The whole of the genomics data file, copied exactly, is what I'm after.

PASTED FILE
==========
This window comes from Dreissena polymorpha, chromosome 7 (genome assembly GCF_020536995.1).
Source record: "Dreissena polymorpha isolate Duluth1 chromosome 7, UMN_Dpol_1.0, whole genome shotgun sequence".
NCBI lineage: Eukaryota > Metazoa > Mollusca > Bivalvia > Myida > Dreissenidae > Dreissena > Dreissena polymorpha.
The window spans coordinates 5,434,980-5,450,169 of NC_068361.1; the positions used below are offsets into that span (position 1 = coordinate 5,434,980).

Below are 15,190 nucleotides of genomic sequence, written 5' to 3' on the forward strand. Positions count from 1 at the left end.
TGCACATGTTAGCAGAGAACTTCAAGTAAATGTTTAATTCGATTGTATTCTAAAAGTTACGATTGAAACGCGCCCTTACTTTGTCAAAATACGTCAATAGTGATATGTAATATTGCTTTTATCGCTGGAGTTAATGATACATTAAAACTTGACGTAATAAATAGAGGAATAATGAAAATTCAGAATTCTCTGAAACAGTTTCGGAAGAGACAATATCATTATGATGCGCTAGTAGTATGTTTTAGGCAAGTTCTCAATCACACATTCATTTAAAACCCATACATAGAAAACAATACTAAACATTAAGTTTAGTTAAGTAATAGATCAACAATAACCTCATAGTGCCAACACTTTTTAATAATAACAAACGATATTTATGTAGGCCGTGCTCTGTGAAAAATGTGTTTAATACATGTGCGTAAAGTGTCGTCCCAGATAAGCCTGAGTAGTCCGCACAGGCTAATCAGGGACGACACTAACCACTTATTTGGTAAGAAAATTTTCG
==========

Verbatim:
This window comes from Dreissena polymorpha, chromosome 7 (genome assembly GCF_020536995.1).
Source record: "Dreissena polymorpha isolate Duluth1 chromosome 7, UMN_Dpol_1.0, whole genome shotgun sequence".
NCBI lineage: Eukaryota > Metazoa > Mollusca > Bivalvia > Myida > Dreissenidae > Dreissena > Dreissena polymorpha.
The window spans coordinates 5,434,980-5,450,169 of NC_068361.1; the positions used below are offsets into that span (position 1 = coordinate 5,434,980).

Below are 15,190 nucleotides of genomic sequence, written 5' to 3' on the forward strand. Positions count from 1 at the left end.
TGCACATGTTAGCAGAGAACTTCAAGTAAATGTTTAATTCGATTGTATTCTAAAAGTTACGATTGAAACGCGCCCTTACTTTGTCAAAATACGTCAATAGTGATATGTAATATTGCTTTTATCGCTGGAGTTAATGATACATTAAAACTTGACGTAATAAATAGAGGAATAATGAAAATTCAGAATTCTCTGAAACAGTTTCGGAAGAGACAATATCATTATGATGCGCTAGTAGTATGTTTTAGGCAAGTTCTCAATCACACATTCATTTAAAACCCATACATAGAAAACAATACTAAACATTAAGTTTAGTTAAGTAATAGATCAACAATAACCTCATAGTGCCAACACTTTTTAATAATAACAAACGATATTTATGTAGGCCGTGCTCTGTGAAAAATGTGTTTAATACATGTGCGTAAAGTGTCGTCCCAGATAAGCCTGAGTAGTCCGCACAGGCTAATCAGGGACGACACTAACCACTTATTTGGTAAGAAAATTTTCG